Alberta’s vaccine passports will remain in place through at least the first quarter of 2022, at which point the Alberta government will reassess the program, Premier Jason Kenney says.

Speaking to reporters Tuesday, Kenney said the government will review its “restrictions exemption program” next year based on provincial and global COVID trends, though he was clear there is no specific target for case counts or vaccination rates that will automatically trigger the end of the program.

Kenney said the risk of winter case spikes and waning vaccine immunity make it premature to identify an off-ramp for the program, which requires businesses like restaurants and entertainment venues to check for proof of vaccination or a negative test result to admit patrons.

“We have not defined a particular criteria to end the program,” Kenney said. “I fully expect that we will have it in place through at least the first quarter of next year, because we are headed into an uncertain period.”

Kenney said declining case and hospitalization numbers in the fall are no guarantee there won’t be another spike as cold weather forces people indoors in December and January.

“The jury is still out on exactly when, but we do know that both of those kinds of immunity, from prior infection and from vaccines, can wane over time,” Kenney said. “Between weather, seasonal patterns, more indoor activity and the potential for waning protection, we don’t want to let down our guard, let’s say in November if we get out of this fourth wave, only to potentially face a Christmas spike or a winter spike.”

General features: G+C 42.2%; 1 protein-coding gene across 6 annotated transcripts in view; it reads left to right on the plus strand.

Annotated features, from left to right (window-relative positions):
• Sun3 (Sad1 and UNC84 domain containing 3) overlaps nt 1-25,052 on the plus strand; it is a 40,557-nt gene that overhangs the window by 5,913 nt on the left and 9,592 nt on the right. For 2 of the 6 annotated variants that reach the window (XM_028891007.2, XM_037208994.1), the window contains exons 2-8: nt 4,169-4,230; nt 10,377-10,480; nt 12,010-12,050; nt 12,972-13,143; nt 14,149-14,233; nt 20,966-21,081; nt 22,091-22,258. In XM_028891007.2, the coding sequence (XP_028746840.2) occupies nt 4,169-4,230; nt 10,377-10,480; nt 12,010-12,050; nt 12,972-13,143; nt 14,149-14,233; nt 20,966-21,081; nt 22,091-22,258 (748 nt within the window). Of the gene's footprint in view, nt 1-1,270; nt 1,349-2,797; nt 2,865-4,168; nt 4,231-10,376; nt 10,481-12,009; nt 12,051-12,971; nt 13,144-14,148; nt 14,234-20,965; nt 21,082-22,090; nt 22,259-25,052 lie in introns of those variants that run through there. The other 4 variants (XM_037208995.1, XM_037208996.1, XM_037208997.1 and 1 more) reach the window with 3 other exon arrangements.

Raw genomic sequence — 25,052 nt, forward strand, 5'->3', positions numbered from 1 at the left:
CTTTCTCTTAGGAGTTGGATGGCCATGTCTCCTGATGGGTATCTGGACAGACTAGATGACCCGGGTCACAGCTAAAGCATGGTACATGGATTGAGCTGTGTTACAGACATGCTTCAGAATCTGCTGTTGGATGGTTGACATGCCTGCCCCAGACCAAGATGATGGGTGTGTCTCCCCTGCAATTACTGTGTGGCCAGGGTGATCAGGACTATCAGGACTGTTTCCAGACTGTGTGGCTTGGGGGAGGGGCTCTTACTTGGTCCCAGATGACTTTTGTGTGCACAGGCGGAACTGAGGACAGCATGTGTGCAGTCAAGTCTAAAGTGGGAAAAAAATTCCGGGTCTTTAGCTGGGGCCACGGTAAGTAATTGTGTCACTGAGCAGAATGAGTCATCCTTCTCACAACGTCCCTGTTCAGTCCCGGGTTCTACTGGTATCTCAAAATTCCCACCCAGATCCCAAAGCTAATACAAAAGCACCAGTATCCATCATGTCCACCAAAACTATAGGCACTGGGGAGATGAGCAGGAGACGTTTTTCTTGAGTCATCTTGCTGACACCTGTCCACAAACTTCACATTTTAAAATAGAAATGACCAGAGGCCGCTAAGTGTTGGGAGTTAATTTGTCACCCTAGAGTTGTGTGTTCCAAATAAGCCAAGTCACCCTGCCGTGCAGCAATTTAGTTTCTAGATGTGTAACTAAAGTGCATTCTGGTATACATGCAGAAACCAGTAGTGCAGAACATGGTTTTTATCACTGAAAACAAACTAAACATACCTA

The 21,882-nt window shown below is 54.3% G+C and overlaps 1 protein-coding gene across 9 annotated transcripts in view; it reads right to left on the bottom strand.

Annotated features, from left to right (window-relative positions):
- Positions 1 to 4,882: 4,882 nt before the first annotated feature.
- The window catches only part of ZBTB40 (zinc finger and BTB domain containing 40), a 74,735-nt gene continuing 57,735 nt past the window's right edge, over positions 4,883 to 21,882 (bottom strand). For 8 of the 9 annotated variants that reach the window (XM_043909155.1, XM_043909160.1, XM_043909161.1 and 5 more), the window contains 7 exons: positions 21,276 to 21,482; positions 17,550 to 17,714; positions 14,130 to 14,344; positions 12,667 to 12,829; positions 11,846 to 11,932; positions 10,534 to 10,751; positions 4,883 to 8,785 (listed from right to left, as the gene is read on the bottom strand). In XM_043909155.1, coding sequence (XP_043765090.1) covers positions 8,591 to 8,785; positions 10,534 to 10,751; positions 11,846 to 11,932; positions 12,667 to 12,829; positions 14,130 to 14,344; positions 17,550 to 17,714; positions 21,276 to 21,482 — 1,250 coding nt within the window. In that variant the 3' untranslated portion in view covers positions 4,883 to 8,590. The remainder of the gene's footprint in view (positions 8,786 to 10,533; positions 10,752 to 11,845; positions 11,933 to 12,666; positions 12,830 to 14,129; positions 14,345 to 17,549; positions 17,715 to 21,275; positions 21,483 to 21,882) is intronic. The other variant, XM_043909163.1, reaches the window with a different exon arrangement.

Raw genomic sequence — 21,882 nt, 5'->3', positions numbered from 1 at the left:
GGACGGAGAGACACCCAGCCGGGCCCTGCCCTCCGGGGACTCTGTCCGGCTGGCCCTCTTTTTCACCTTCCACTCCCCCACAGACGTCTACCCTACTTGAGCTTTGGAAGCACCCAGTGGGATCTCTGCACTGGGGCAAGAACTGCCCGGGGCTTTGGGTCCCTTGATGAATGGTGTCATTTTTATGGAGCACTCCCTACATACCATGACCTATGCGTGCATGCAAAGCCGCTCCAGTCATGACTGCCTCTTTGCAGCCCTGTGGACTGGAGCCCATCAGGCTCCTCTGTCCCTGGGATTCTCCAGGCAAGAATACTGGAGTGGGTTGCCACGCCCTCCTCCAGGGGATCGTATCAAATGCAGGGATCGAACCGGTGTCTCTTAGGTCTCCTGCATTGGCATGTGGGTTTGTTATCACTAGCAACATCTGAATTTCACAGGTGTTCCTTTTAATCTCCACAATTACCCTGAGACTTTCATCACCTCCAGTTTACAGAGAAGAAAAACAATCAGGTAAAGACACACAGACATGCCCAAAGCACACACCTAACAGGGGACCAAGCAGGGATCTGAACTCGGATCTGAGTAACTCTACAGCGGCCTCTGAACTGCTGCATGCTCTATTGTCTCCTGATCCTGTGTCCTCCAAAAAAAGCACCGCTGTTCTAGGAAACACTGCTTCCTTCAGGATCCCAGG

Despite raising concerns about future decline in vaccine and infection-acquired immunity, Kenney said vaccines are proving effective, noting the majority of those in intensive care units with COVID-19 are unvaccinated.

However, Kenney wouldn’t rule out possible expansion of third-doses – commonly referred to as booster shots – as requirements for full vaccination status under Alberta’s vaccine passport program.

Earlier this month, Israel started requiring a third dose for those wishing to maintain a “green pass,” which is required for entry to restaurants and bars, among other venues.

Kenney said similar action in Alberta is “not where we’re at now,” but wouldn’t take it off the table as a future measure.

“We will closely monitor the data,” he said. “We have the advantage – we and countries around the world – of closely watching the Israeli experience to study the impact of their widespread application of booster shots to the population. We’ll cross that bridge if and when we come to it. I wouldn’t rule that out, but it’s not something that is under current consideration.”

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